I walk in, get changed, enter the first room (which was almost completely empty) and sit down next to the most flamboyant man I have ever seen inside a temple. His hair is brown and red and blond and just a bit pink, half shaved, the other half pulled into a ma bun. Let’s be honest, I am at this point 100% in the temple hoping to just escape for a little bit, but this man immediately engages me in conversation. In his late thirties or forties, friendly, engaging, a bit effeminate.
Once the temple film started and we stopped chatting, I began immediately obsessing about him. I tried—really, really hard—to understand if that guy’s presence there was some kind of message; that I should spend my life celibate, like I can only assume he was?
But what primarily ran through my head instead, was “I don’t want your life.” I couldn’t do it; I couldn’t be forty years old, alone, and clearly, obviously gay, coming to the temple on a Tuesday night.
I sat in the celestial room praying, for a long time. There were, in fairness, other things on my mind as well, but the question of what route I should be taking—and whether the strange man in the temple was supposed to mean anything—consumed most of my time.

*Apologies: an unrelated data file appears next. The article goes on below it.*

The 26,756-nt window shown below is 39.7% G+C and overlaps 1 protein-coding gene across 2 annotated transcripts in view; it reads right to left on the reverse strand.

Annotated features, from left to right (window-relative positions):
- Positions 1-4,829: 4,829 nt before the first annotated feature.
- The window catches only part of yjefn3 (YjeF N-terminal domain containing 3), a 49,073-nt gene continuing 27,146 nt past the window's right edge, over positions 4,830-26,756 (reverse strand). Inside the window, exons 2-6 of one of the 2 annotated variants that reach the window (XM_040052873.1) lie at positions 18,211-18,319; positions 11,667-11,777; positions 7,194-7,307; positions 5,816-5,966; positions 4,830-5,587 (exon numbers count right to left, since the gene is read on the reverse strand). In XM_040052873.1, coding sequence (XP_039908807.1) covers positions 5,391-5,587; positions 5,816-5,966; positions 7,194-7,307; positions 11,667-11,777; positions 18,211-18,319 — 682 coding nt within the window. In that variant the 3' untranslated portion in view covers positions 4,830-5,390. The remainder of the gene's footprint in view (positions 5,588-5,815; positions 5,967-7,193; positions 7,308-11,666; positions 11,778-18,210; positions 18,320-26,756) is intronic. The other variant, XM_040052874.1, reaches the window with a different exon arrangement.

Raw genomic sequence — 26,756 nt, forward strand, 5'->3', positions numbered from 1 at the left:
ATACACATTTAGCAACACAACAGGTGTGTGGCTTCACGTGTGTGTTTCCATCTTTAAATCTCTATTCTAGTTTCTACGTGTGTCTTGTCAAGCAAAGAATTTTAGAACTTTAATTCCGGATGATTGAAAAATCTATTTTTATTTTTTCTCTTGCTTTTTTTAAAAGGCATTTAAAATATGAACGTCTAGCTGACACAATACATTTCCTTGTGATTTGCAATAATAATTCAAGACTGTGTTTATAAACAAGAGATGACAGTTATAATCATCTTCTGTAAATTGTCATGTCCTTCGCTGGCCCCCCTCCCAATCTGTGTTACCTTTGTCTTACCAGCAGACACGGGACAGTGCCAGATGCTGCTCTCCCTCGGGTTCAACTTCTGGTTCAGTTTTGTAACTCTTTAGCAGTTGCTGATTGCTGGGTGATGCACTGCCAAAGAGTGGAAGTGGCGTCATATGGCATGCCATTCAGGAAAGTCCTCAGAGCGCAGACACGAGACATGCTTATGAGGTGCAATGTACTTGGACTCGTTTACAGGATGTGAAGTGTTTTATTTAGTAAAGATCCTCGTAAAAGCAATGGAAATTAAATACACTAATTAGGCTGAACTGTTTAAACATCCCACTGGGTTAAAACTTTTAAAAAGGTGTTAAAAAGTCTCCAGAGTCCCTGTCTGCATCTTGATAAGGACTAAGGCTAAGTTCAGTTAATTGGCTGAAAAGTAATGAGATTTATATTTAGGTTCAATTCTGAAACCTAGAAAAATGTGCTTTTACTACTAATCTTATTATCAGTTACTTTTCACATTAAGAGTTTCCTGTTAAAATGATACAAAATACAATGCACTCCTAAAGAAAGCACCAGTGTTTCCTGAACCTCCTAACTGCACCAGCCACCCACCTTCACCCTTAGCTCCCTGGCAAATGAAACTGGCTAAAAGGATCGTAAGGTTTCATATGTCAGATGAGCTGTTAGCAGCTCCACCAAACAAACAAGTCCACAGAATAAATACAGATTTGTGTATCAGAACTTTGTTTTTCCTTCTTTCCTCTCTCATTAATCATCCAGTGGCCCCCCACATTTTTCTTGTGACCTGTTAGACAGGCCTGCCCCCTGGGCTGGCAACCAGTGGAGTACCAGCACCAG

At one point, I did have a very odd thought flash through my mind in a way that certainly resembled earlier answers to prayers I had received. I believe in God, and I believe in prayer, and I believe I have received answers to prayers before. For just a moment, I felt something that evoked the same emotional sensation of earlier answers. I knew it was incorrect, and spent the rest of the way home trying to tell myself not to get my hopes up. But I had the sudden thought that I should go read my patriarchal blessing again, because perhaps in discussing marriage, it never specifies that I would marry a woman.
Like I said, that’s not at all true. Even if I had not read it in awhile, sitting there in the temple, I could remember the specific points where it references marriage—in one spot, I am instructed to pray carefully about marriage, because the decision affects not just me but future generations; in another spot, it says if I am faithful, my spouse and I will enter heaven together. But sitting in the temple, the thought quite out of the blue occurred to me that “Maybe the phrasing is totally gender neutral. Maybe it references ‘woman who will be the mother of your children’ in a way that could just mean, essentially, a surrogate. Maybe it uses words like ‘spouse’ and ‘partner,’ without referring to their sex.”